It’s not lost on me how lucky I am that Moab, Utah, is merely a half-day’s drive from where I live. I never fail to settle into peaceful enchantment and get a wild eye for adventure whenever I’m there. Moab feels like a charmed place: I always end up there with people I really like doing gratifying things that usually go better than planned.
That is why, just one week after bikepacking some of the area’s dirt roads (which I wrote about here), I returned for the Moab Gran Fondo. The 500-person event is a 60-mile ride through red canyons, high desert, alpine mountains and multiple schizophrenic weather zones. I dragged along my friend Aimee, who is training for the Dirty Kanza and is someone whom I consider a living cycling talisman.
I was woefully under-prepared to do this ride with any measure of comfort. Even so, the strategy of “start slow and taper” is my regular M.O. for getting through almost anything. “At my age,” I can apparently (and thankfully) still get away with that.
According to Aimee’s record of the ride, we accomplished 5,700 total feet of climbing–a majority of that in the span of about 17 straight miles–and topped out at 8,300 feet. The route essentially followed a popular scenic drive called the La Sal Mountain Loop, which most tourist websites recommend allowing three hours to complete. It took us about six hours by bike–including stops for food and to hide from the weather.
I admittedly contemplated turning around at mile 30. We had begun the worst of the climbing into the La Sal mountains, which were socked in with ominous-looking precipitation. Several thousand feet of ascent stretched out before us, and the temperature was already well below what had been predicted. Our supposed tailwind was actually an ongoing series of wild gusts that whipped sleet into our faces around every turn.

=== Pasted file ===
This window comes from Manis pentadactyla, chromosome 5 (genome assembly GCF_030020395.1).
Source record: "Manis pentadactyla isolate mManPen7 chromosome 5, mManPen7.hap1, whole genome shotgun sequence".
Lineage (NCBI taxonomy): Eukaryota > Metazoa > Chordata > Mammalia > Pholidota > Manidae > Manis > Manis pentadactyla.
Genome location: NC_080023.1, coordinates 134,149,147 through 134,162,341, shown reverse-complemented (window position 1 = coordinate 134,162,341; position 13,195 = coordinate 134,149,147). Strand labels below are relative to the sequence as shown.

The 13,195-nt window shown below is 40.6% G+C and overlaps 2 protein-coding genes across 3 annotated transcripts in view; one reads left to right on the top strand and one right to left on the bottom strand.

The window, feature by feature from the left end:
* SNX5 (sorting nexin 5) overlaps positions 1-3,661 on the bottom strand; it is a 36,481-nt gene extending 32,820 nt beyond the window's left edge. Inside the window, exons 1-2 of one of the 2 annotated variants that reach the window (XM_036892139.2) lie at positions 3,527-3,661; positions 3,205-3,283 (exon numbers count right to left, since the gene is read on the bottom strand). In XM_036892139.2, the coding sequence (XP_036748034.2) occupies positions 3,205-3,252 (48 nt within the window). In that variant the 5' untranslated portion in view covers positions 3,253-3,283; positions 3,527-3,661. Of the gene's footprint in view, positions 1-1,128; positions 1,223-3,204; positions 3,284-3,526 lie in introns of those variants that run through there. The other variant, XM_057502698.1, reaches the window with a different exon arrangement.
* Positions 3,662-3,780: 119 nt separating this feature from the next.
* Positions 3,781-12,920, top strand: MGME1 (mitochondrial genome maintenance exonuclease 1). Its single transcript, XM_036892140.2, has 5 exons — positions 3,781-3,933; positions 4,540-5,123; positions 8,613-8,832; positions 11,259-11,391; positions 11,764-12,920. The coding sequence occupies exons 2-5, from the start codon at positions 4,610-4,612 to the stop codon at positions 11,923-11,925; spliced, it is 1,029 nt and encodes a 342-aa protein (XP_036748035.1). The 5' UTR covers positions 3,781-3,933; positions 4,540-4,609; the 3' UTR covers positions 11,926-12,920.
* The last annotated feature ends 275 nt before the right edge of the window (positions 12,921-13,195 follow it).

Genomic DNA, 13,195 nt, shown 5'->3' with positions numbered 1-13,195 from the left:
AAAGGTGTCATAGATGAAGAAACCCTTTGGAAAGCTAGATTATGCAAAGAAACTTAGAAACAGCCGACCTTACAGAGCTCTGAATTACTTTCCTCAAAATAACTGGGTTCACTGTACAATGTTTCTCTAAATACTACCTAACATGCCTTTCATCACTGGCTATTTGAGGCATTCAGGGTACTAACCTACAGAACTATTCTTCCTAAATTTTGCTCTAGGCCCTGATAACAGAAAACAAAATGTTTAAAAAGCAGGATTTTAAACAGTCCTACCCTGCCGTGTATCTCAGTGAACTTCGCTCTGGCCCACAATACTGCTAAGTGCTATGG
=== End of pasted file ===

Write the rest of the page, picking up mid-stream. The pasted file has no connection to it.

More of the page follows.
“I definitely don’t have the clothing for this,” I said to Aimee as we donned pitifully thin rain jackets and lamented our short-finger gloves. “I’m not sure I have the willpower, either.”
Another under-dressed female cyclist slowly rode by, caught my eye and deadpanned a response: “Yes, you do.”
And with that, we clipped in and shoved off, cranking slowly up the mountain. I spent the next couple of hours staring at the donut graphic on my stem cap, contemplating absolutely nothing. I settled into my pain cave of determined silence, emerging only to rattle off distracting swear words when yet another frigid squall blew through. My logic-crushing fear of heights meant I hugged the wrong side of the pavement for much of the ride through the La Sals, afraid that one of those gusts would send me over the unprotected edge of the road.
“At what point do I worry about frostbite?” Aimee asked, interrupting my self-imposed exile from reality.
I had no idea. I shrugged. We kept riding.
It’s important to have a day like this in your bag of cycling tricks–they serve as important reminders that, no matter what, you’re on the bike in a beautiful setting and really, truly, deep down, should do whatever you can to enjoy yourself. Thanks to my cross-country bike trip, I know better and took in the Moab Gran Fondo with tremendous appreciation. It helps that the final 20 miles are a non-stop descent back into the red-rock landscape surrounding downtown. And warmth.
The ride hurt, and my performance is nothing worth noting. Despite the less-than-ideal weather, it was impossible to not love this ride. Moab feels like the set for a fantasy novel where the main character is tested over and over in settings whose descriptions make them seem a bit unreal. Blizzards, dust storms and flash floods accompany imposing and breathtakingly beautiful landscapes. The town was crawling with Europeans last weekend and it dawned on me that there really is nothing like the Utah landscape anywhere else in the world. The fondo took us through it all–along the red slickrock canyons following the Colorado River up into pine-tree-lined mountains. When it was over, Aimee and I felt pretty damn accomplished.
I think I’ll go back next year. You should come, too. Just remember that Utah has bizarre and archaic liquor laws, so don’t expect to be handed a beer at the finish line. And don’t get caught up in road-race-Lycra fever so much so that you ride with as little stuff as possible. I utilized a frame bag stuffed with snacks, rain jacket and rain booties, and carried my camera in a stem bag. Clearly, I survived, but had I been smart I would have brought along at least one more warm layer and some dagnabbit long-finger gloves. With slightly more clothing, I’d have nothing to complain about. The Moab Gran Fondo follows a brilliant route, and exploring it with 499 friends is a perfect way to spend a Saturday.